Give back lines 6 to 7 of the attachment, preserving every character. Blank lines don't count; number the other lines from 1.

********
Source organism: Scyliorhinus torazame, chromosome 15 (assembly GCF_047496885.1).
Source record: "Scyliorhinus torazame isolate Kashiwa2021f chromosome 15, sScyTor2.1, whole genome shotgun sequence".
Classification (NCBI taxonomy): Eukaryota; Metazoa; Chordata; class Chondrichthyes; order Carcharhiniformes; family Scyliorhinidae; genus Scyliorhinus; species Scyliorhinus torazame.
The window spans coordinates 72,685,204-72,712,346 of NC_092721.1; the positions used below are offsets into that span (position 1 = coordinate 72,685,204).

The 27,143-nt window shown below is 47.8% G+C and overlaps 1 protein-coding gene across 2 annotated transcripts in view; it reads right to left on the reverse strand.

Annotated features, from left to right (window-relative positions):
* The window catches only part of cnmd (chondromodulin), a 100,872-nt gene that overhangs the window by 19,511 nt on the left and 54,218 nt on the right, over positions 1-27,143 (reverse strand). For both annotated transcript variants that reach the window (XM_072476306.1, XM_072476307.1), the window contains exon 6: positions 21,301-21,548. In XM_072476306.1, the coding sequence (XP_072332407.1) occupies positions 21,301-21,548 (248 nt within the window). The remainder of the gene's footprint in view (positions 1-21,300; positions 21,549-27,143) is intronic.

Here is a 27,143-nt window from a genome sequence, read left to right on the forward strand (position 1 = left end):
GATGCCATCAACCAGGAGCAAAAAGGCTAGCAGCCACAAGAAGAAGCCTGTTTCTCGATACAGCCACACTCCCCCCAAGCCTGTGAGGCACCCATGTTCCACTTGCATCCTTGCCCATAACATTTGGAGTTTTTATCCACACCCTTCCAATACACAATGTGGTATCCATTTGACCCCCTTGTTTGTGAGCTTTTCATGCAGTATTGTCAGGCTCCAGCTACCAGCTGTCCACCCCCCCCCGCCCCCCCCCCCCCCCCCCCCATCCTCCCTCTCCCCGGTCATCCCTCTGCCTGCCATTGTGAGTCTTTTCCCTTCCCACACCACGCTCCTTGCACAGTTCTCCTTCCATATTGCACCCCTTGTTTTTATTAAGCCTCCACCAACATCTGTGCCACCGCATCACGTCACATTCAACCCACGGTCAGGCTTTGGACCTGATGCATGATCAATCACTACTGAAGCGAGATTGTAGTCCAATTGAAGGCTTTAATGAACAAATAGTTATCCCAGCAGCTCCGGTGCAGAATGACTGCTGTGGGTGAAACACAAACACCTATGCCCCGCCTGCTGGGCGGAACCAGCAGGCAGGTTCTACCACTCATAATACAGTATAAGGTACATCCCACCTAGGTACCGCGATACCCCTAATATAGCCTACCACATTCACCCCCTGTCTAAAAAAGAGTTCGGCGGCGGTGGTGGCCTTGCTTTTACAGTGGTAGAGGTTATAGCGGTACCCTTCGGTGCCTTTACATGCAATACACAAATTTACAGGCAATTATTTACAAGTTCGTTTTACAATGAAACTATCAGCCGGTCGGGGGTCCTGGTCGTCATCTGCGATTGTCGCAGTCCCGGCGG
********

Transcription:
Annotated features, from left to right (window-relative positions):
* The window catches only part of cnmd (chondromodulin), a 100,872-nt gene that overhangs the window by 19,511 nt on the left and 54,218 nt on the right, over positions 1-27,143 (reverse strand). For both annotated transcript variants that reach the window (XM_072476306.1, XM_072476307.1), the window contains exon 6: positions 21,301-21,548. In XM_072476306.1, the coding sequence (XP_072332407.1) occupies positions 21,301-21,548 (248 nt within the window). The remainder of the gene's footprint in view (positions 1-21,300; positions 21,549-27,143) is intronic.